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Wayne Stenehjem

North Dakota Attorney General Wayne Stenehjem. 

North Dakota House lawmakers retreated on a proposal allowing authorities to view medical marijuana patients' records in order to cross-check their eligibility for concealed weapons licenses Wednesday.

House lawmakers on Tuesday approved a bill amendment requiring the state Department of Health to disclose medical marijuana patients' names, dates of birth and driver's license numbers to the Bureau of Criminal Investigation "for the sole purpose" of determining their eligibility and compliance with the state's concealed weapons law.

It's illegal under federal law to possess a gun and use marijuana, and amendment supporters said it would protect North Dakota's concealed carry license reciprocity with other states.

"What we're really trying to do is to prevent people unknowingly possessing both a medical marijuana card and a concealed weapons license and thereby potentially be guilty of a felony," said Attorney General Wayne Stenehjem, whose office developed the amendment language. "The purpose of this is so that we can scrub the two lists and let the folks know that you're at risk, you need to choose between one or the other."

The amended bill passed in a 53-38 vote Tuesday.

But Stenehjem advised lawmakers Wednesday that the medical marijuana provision required a two-thirds majority to pass because it amends a law stemming from a recent ballot measure. Voters approved medical marijuana in 2016.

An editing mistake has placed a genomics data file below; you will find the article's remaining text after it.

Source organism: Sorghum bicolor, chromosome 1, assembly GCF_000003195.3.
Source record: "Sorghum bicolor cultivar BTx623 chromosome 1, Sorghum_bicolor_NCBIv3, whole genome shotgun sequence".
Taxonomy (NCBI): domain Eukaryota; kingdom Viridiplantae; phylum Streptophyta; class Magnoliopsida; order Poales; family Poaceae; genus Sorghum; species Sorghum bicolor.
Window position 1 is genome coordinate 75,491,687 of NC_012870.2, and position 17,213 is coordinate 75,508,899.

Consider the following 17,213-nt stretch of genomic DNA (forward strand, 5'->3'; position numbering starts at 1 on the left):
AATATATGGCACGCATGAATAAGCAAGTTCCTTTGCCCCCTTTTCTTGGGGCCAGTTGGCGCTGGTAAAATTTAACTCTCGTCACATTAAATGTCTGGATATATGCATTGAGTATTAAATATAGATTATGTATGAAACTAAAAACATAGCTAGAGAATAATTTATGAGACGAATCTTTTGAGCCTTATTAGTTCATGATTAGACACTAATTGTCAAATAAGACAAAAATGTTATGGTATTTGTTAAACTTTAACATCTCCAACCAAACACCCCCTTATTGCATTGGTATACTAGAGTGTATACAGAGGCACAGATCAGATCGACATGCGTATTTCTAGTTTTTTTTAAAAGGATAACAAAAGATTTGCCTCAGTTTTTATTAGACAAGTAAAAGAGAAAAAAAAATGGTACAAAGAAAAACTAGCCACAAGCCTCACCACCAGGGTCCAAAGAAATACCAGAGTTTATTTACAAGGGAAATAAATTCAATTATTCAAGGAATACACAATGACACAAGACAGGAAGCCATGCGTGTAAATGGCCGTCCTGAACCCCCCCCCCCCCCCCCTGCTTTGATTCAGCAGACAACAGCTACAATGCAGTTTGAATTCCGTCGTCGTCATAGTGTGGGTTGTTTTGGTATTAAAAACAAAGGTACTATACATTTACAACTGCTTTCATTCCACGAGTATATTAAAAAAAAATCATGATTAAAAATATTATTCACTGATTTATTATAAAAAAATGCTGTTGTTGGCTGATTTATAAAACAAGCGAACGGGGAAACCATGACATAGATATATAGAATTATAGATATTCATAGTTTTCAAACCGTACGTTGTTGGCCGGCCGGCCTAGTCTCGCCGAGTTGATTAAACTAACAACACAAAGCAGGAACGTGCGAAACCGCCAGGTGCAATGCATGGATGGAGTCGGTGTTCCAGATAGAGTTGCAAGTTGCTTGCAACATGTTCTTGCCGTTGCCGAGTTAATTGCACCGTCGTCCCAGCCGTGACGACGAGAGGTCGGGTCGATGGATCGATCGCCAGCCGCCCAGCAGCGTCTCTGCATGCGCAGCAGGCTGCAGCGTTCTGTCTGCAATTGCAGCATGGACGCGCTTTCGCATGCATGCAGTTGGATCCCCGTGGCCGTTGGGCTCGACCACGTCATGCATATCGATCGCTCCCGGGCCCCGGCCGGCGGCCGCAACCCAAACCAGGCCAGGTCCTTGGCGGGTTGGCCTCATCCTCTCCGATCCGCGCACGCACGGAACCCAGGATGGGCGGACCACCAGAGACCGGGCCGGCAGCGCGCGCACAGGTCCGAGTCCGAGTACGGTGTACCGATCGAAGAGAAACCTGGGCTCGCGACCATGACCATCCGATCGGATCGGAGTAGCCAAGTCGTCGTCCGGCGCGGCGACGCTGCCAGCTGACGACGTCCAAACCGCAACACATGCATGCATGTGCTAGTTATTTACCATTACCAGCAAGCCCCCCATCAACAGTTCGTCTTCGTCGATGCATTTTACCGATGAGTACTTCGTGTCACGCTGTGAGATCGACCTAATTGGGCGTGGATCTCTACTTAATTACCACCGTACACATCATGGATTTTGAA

Lawmakers voted Wednesday to send Senate Bill 2140 back to the House Energy and Natural Resources Committee, where its chairman, Rep. Todd Porter, R-Mandan, planned to remove the amendment to save the rest of the bill.

Rep. Rick Becker, R-Bismarck, doubted the state's concealed carry license reciprocity was at risk and opposed creating a "database of medical marijuana users to help assist the federal government in enforcing federal law."

"To me, it's kind of an egregious Big Brother move," said Becker, who's known for his Libertarian leanings.

Stenehjem said the failed amendment would have been the easiest way to address the issue but said it's "potentially possible" to find other avenues.

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